What makes the TiVA Database by the OECD and the WTO used here so interesting is that it measures trade in value added terms along the whole production process. Hence, it does not consider the actual value of the imported intermediates once they are shipped, but only that part of the value that was added by each individual supplier. And it does not only consider the very last shipment, but several stages up and down the supply chain.

So in the end, these data tell us what is produced and used when and where with which value. This helps us to illustrate in Figure 2 the second main consequence of international trade through GVC’s: Goods cross borders many times – as raw materials, intermediate inputs or final goods. Today, value chains are indeed global.

Figure 2. Origin of foreign value added content, in per cent of gross exports – electrical & optical equipment

TiVA_Fig2aNote: Data ranked according to the share of foreign content in gross exports of 2011

Source: OECD-WTO Trade in Value Added Database, October 2015

Sure, distance matters. Imported intermediate goods and services mainly come from other countries within the same region. European firms import mainly within Europe, firms in Japan and China within East and South East Asia and Canadian firms from the USA.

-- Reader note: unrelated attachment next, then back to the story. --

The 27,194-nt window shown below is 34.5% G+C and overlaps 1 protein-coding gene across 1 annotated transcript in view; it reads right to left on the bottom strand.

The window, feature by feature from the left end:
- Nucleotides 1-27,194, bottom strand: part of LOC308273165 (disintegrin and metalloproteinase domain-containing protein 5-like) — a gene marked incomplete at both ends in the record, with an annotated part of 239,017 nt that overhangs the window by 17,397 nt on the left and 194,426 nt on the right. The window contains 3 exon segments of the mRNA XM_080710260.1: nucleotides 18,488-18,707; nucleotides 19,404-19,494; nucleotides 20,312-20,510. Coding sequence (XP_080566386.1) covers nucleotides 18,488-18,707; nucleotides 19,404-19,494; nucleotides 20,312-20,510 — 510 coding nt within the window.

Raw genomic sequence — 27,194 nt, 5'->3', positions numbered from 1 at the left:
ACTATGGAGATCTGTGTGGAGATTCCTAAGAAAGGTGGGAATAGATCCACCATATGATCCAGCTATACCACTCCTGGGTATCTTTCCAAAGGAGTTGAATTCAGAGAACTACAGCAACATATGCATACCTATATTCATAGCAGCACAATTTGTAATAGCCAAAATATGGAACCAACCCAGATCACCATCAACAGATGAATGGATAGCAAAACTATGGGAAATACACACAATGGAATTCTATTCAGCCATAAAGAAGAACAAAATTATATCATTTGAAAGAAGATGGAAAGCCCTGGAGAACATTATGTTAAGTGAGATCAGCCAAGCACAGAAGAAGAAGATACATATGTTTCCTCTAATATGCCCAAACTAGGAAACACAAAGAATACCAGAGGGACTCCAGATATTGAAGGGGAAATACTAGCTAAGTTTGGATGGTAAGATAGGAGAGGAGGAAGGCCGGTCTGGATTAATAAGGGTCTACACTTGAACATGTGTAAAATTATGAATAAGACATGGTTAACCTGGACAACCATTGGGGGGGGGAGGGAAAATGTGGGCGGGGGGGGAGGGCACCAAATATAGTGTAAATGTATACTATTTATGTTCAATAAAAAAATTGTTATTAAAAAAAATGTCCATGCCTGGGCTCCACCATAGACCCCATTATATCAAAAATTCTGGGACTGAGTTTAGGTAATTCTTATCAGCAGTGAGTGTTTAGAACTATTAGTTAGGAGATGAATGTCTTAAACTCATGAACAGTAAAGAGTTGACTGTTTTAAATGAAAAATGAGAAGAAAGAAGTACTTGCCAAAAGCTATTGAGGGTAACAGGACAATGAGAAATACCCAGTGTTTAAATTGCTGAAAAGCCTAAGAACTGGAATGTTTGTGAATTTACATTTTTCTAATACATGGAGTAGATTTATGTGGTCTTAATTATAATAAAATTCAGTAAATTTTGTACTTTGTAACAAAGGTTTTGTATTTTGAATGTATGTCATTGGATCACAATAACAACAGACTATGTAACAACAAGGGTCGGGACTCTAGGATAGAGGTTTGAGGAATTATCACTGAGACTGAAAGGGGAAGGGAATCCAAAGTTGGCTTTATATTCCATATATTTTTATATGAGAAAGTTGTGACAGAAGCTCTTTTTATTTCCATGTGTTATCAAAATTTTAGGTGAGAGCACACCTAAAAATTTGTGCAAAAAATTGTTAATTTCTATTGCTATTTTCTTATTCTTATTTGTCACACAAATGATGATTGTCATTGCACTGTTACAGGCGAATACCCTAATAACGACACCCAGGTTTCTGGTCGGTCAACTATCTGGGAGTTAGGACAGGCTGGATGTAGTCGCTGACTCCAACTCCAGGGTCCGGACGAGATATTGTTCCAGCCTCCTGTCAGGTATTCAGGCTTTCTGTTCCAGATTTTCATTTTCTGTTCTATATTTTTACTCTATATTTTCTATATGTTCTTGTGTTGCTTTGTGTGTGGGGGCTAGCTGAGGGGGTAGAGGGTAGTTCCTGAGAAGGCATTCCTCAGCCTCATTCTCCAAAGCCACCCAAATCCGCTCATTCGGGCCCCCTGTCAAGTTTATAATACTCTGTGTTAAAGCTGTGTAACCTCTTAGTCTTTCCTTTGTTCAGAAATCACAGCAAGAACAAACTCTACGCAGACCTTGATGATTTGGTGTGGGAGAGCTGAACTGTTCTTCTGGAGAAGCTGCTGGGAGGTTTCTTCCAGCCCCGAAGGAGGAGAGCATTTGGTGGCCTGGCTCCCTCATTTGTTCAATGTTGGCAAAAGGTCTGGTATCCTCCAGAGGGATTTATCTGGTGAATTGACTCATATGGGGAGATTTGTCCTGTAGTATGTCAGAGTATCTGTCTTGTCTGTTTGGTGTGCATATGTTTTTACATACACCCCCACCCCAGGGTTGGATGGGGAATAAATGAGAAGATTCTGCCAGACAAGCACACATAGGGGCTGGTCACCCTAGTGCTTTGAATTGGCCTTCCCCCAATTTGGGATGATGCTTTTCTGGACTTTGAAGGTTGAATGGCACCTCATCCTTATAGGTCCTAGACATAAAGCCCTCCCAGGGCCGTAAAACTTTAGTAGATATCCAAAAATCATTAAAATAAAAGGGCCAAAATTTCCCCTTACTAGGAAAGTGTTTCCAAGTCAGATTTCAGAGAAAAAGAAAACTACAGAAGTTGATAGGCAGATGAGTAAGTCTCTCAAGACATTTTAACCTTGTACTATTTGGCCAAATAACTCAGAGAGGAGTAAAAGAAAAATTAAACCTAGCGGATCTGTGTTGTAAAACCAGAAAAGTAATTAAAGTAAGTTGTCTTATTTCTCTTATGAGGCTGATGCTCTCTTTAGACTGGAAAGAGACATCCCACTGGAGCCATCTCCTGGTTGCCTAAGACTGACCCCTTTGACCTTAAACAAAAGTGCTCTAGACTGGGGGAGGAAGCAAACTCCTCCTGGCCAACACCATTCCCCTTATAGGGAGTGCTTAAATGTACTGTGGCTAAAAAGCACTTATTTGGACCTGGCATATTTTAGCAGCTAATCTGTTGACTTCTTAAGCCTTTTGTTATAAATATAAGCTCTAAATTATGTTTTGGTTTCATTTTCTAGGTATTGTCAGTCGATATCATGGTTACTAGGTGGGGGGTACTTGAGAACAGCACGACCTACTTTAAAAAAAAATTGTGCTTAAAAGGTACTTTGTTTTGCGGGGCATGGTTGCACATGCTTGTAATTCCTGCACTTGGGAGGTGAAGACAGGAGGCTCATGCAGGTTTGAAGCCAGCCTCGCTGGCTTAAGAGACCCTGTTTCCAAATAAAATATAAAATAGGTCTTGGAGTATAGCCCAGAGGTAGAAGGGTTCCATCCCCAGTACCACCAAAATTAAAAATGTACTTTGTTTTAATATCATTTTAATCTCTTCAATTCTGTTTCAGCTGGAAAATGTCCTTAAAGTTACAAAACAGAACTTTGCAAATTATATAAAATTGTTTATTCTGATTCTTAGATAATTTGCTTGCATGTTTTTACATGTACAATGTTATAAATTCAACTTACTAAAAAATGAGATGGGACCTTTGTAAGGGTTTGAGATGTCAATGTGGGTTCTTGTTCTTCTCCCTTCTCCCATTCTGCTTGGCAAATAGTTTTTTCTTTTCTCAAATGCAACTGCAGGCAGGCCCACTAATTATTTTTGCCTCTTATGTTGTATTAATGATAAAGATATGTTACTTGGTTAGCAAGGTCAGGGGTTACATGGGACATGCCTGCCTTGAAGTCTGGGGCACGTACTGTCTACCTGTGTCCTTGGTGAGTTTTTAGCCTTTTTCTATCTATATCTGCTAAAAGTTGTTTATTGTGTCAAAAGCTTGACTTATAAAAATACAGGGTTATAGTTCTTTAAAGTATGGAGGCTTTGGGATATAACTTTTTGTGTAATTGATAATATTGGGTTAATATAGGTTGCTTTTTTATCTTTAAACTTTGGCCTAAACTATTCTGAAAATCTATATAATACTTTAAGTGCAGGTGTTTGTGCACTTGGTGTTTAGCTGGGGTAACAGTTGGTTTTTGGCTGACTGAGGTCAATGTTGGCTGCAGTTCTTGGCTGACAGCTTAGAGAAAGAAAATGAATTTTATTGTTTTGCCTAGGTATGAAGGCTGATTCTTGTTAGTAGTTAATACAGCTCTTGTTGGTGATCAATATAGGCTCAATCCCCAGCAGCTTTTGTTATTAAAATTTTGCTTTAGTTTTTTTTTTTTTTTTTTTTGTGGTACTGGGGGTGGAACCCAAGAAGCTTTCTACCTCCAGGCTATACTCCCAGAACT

Still, ever falling trade, transport and communications costs appear to open up access to foreign intermediates also from outside the region. With one exception though: European firms do not appear to be very attractive for firms in Non-European countries yet, neither upstream nor downstream the value chain. Especially, this appears to be the case for the Europe-North-America-axis.

I think these results make it rather obvious: The time for protectionism is clearly over. For firms to be competitive policy needs to reduce barriers to trade along the global value chain. And this can best or even solely be achieved through multilateral trade agreements.

Thereby reducing barriers to trade does not only mean lowering tariffs. It also means opening up services markets, lowering administrative and regulatory burdens and reducing uncertainty. Interestingly, TTIP and CETA aim to address exactly these issues.


Sources and further reading:

A very comprehensive analysis which was also main source for this post:

OECD (2013), Interconnected economies, Paris, 2013.

All you need to know about the OECD/WTO TiVA-Database, i.e., idea behind, data used, indicators, measurement, etc.

under this  link.


And here some links on  TTIP and CETA:

EU- info on TTIP: http://ec.europa.eu/trade/policy/in-focus/ttip/

EU-Info on CETA: http://ec.europa.eu/trade/policy/in-focus/ceta/

And on the internet pages of the Federal Ministry for Economic Affairs and Energy, Germany:




Exports need imports